Wouldn’t it be great if charities were able to focus on their beneficiary work and keep admin tasks to a minimum? Unfortunately, this isn’t always possible, as there are so many things that need attention. Things like managing finances, keeping track of HR, dealing with volunteers and so many other operational aspects of an organisation. Taking care of safety and related liabilities is another extremely important part of a well-run charity, but unfortunately, it’s something that can often be perceived to be complicated and thus overlooked.

At whatCharity, we are dedicated to helping all sizes and types of charities find new volunteers for various volunteering tasks (both one-off and continuous), skills and non-skills based jobs. Therefore, we wish to also help to identify the kinds of liabilities and insurance-related issues that should be considered by charities. For example, to ensure a potential volunteering collaboration (e.g. with a company) wouldn’t be jeopardised as they’d need to make sure as an employer that their employees are covered. Also, it demonstrates professionalism and trustworthiness when a charity can proactively inform volunteers about safety and liability related arrangements.

We interviewed established charity insurance specialist, Alan Kafoor from Norris & Fisher Insurance Brokers to find out what charities should consider when assessing their liabilities.

How does a charity know what kind of liabilities it has in terms of volunteers and how they should insure them?

A charity has liabilities both to employees and volunteers who work for the charity and also to members of the public. The charity should carry out risk assessments. This is not a difficult process, however, it does take some time. It is sensible, therefore to spread the load as far as possible and for people to carry out risk assessments in their own particular area where they best know about any hazards.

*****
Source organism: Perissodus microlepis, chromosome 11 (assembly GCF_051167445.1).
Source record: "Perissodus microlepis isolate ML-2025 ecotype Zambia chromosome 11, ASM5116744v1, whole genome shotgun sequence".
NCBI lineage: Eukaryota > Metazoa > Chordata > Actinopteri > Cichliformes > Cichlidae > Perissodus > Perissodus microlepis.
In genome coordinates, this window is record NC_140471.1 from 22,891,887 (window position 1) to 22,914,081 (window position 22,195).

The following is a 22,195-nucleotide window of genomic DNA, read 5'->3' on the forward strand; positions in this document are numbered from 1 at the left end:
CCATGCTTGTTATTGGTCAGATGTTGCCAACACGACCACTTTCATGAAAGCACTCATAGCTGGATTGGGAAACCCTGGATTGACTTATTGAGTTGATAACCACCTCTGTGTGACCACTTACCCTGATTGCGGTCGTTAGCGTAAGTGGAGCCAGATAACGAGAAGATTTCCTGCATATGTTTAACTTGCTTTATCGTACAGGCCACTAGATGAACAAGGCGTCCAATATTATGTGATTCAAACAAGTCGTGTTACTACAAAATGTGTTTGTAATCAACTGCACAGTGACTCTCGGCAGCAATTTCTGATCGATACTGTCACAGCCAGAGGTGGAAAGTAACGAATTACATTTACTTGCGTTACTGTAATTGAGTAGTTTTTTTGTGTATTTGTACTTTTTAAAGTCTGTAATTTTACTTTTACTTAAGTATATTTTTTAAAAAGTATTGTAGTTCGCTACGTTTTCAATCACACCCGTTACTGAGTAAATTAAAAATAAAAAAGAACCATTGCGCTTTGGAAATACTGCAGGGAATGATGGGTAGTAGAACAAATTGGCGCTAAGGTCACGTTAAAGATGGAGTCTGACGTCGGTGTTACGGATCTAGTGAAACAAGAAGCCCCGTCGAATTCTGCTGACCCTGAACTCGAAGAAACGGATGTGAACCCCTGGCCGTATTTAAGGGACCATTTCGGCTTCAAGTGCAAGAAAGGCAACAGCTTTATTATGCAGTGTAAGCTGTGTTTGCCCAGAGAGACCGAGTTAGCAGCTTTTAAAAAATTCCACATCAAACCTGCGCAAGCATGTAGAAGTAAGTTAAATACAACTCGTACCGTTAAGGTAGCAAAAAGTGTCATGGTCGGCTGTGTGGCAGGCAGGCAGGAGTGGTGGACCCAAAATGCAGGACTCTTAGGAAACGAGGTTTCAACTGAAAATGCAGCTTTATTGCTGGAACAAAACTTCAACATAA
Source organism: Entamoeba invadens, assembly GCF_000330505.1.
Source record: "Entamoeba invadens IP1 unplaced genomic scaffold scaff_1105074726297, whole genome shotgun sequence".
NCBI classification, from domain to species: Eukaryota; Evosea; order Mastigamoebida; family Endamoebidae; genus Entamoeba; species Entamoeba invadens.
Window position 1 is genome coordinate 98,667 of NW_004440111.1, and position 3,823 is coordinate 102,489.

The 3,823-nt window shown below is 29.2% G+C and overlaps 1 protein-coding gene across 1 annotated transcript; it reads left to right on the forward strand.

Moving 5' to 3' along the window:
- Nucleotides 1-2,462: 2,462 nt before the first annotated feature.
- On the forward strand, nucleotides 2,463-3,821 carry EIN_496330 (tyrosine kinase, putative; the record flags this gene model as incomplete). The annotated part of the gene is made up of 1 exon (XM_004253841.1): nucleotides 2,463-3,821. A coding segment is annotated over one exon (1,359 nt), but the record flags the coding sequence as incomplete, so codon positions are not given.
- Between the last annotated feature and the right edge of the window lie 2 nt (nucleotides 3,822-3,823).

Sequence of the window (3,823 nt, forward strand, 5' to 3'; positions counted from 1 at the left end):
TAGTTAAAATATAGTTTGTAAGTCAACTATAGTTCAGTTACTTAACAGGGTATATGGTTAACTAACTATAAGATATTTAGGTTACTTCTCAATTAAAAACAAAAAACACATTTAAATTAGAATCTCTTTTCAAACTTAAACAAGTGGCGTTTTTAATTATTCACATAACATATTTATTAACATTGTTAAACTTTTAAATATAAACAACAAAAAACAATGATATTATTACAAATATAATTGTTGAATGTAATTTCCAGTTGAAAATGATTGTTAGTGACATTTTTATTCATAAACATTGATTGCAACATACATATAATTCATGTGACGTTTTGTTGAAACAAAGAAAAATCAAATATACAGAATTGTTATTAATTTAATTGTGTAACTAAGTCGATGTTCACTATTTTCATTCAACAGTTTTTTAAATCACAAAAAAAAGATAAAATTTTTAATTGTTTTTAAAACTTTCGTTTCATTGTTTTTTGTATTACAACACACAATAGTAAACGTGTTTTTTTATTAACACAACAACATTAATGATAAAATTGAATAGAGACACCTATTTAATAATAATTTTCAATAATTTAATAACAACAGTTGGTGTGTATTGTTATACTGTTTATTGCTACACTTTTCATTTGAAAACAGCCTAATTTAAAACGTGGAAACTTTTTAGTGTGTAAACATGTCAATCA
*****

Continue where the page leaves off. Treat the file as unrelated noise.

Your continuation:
The same risk assessments apply to work that you carry out away from your premises. The process should be overseen and co-ordinated by the person who has overall responsibility for health & safety. For example, if a charity undertakes activities, whether it is in or away from the premises, that require manual handling, they should provide training and consider the weight, size and body stress and whether the task should be undertaken by more than one person.

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So you are saying that assessment is not only for insurance purposes, but also to prevent any accidents and incidents from happening in the first place?

It is strongly recommended that a charity should consider not only the likelihood of an incident occurring but also the severity. For example, if you consider the risk of falling down stairs, the likely severity is a serious injury, therefore the charity may wish to consider fitting a handrail. This way the premises and activities can be planned to mitigate the risk.

When it comes to risk assessment, charities could start to list all kinds of potential risks. Does this mean the insurance will end up being very expensive? How does one make sure it is sufficient, but not unnecessarily extensive and costly?

The more risks that can be identified, the more that can be done to try to prevent their occurrence or their severity.  Some specialist charity insurers will offer discounts depending upon the level of risk management so identification of risks and attention to prevention can help to contain the cost of the insurance, not vice versa.